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You Are What You Own
The one thing you couldn’t own online until now is your own identity—which means you haven’t been able to be yourself. Data protocols like Ceramic are about to change that.
This is the first in a multipart series on how web3 data protocols will change the way we work—or rather, how all businesses work. This first piece was written for The Generalist’s “What to Watch in Crypto 2022,” which features a shorter version of this piece—as well as a lot of gigabrained suggestions for where the space will go by figures like Chase Chapman, Brian Flynn, Gaby Goldberg, Tina He, Li Jin, Annika Lewis (also on Ceramic!), Julia Lipton, Eshita Nandini, and… the list goes on. Check it here.
If you were a scholar in the years before the printing press, there is a decent chance that you were also a voyager—spending the bulk of your days neither reading nor lecturing, but traveling library-to-library to study and copy books. You moved, but the books did not. Their fables, dogmas, and treatises—their data—was siloed in grand, funereal libraries, and your job as a scholar was to transfer that data by hand. The printing press changed all that of course: now the books could move so you didn’t have to, and a few centuries of revolution would erupt accordingly.
But for all of technology’s advance, in today’s internet, we are mostly pre–printing-press. We can’t transfer the people we follow, the kind of media we like, the reputation and audience we’ve built—our data—from platform to platform unless, like ancient scribes, we try to do so manually. Like the scholars, we spend our time moving between platforms; the media on those platforms does not.
What would happen if our data were transportable? This is what we often mean by the metaverse: the ability for us—as data—to transverse apps and platforms as one identity we control and own for the first time in digital history. Of course, as popular vision holds, we might dress up as our beloved NFT to attend virtual meetings and concerts so that potential friends and dates can see us as we’d like to be seen (expensive jpegs). But that’s like saying that the printing press led more people to read the Bible, rather than to, say, forge the Protestant Reformation and new conceptions of democracy.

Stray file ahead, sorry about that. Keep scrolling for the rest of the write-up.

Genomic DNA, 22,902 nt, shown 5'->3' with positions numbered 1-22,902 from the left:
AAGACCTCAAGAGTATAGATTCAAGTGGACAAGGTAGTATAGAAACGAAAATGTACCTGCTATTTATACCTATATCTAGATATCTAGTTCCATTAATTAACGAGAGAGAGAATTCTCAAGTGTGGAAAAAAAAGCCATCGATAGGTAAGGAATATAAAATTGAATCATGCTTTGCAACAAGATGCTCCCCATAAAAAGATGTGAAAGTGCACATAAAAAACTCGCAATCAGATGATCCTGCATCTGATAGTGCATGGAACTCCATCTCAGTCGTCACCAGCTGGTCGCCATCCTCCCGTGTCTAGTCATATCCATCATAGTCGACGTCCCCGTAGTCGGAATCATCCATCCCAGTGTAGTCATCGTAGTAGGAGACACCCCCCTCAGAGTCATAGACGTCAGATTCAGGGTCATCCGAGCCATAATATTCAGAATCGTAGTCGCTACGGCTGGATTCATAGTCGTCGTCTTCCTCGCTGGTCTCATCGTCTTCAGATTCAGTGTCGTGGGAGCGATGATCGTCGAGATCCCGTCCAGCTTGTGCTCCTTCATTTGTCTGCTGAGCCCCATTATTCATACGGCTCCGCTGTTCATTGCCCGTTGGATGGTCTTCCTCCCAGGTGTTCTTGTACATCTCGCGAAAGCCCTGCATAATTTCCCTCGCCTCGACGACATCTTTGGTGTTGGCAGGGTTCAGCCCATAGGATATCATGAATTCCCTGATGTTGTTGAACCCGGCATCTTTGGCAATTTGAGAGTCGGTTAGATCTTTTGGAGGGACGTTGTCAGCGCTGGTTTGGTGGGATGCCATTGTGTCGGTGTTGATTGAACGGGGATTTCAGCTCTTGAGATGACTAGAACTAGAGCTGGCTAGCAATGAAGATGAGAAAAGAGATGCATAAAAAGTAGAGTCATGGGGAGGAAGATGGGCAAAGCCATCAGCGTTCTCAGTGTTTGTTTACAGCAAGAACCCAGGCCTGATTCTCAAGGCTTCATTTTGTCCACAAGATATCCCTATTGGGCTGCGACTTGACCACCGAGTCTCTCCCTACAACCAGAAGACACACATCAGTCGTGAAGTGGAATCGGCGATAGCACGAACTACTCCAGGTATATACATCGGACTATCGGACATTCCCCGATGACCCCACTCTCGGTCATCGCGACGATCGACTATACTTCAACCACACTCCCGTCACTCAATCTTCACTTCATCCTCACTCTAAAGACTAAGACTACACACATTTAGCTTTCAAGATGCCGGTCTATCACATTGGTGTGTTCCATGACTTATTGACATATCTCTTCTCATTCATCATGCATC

For the real value of data portability is in at least four major social consequences:
giving us tools to track the impact of creative work as it’s shared, used, and monetized in the farthest reaches of the internet
enabling us to share far more data with platforms to improve performance and recommendations
incentivizing public data sets that will produce better analytics and social graphs for platforms to innovate on top of
letting platforms compete for users who can port their audiences from one platform to another.
In other words, data portability represents a massive social shift in turning power from platforms to users, much as DAOs represent a transfer of power from companies to workers. Or rather, data portability represents a massive social shift in turning power from platforms to protocols, as users can only manage and transfer their data on top of universal rails that standardize, validate, and stream this data for different platforms competing over it. Platforms will have to build on top of universal data rails to draw on each other’s content and audiences, but as Joel Monegro suggested years ago, that opportunity also represents a loss. The platform moat dissipates as users port their tokens, NFTs, content, followers, and reputation across platforms—while the moat for data protocols grows huge in letting users port that data in the first place.